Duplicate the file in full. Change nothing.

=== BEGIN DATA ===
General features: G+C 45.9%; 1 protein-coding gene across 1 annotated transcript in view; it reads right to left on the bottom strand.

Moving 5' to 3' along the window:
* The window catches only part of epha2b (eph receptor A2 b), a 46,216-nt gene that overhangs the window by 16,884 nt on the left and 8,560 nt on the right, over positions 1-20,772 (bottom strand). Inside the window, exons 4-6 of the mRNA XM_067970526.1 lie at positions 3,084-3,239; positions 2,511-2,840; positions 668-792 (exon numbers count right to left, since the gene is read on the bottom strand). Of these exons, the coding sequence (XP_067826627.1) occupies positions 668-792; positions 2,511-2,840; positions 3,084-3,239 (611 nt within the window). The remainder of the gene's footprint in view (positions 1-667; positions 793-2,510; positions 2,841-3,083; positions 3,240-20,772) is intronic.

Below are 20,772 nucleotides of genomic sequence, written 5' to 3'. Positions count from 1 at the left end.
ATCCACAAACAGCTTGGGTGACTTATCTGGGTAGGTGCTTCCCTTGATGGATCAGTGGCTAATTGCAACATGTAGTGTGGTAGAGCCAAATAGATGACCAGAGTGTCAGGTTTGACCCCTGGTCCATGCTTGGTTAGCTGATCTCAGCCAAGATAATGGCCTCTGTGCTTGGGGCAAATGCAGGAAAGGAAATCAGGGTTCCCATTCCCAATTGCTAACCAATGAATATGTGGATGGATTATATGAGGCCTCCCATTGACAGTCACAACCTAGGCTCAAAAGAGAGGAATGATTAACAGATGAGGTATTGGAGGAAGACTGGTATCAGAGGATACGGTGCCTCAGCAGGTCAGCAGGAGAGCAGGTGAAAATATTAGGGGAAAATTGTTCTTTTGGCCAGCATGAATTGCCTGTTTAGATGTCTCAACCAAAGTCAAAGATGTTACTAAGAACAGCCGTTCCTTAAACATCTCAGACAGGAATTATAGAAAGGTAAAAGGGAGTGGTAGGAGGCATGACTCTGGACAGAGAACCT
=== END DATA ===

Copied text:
General features: G+C 45.9%; 1 protein-coding gene across 1 annotated transcript in view; it reads right to left on the bottom strand.

Moving 5' to 3' along the window:
* The window catches only part of epha2b (eph receptor A2 b), a 46,216-nt gene that overhangs the window by 16,884 nt on the left and 8,560 nt on the right, over positions 1-20,772 (bottom strand). Inside the window, exons 4-6 of the mRNA XM_067970526.1 lie at positions 3,084-3,239; positions 2,511-2,840; positions 668-792 (exon numbers count right to left, since the gene is read on the bottom strand). Of these exons, the coding sequence (XP_067826627.1) occupies positions 668-792; positions 2,511-2,840; positions 3,084-3,239 (611 nt within the window). The remainder of the gene's footprint in view (positions 1-667; positions 793-2,510; positions 2,841-3,083; positions 3,240-20,772) is intronic.

Below are 20,772 nucleotides of genomic sequence, written 5' to 3'. Positions count from 1 at the left end.
ATCCACAAACAGCTTGGGTGACTTATCTGGGTAGGTGCTTCCCTTGATGGATCAGTGGCTAATTGCAACATGTAGTGTGGTAGAGCCAAATAGATGACCAGAGTGTCAGGTTTGACCCCTGGTCCATGCTTGGTTAGCTGATCTCAGCCAAGATAATGGCCTCTGTGCTTGGGGCAAATGCAGGAAAGGAAATCAGGGTTCCCATTCCCAATTGCTAACCAATGAATATGTGGATGGATTATATGAGGCCTCCCATTGACAGTCACAACCTAGGCTCAAAAGAGAGGAATGATTAACAGATGAGGTATTGGAGGAAGACTGGTATCAGAGGATACGGTGCCTCAGCAGGTCAGCAGGAGAGCAGGTGAAAATATTAGGGGAAAATTGTTCTTTTGGCCAGCATGAATTGCCTGTTTAGATGTCTCAACCAAAGTCAAAGATGTTACTAAGAACAGCCGTTCCTTAAACATCTCAGACAGGAATTATAGAAAGGTAAAAGGGAGTGGTAGGAGGCATGACTCTGGACAGAGAACCT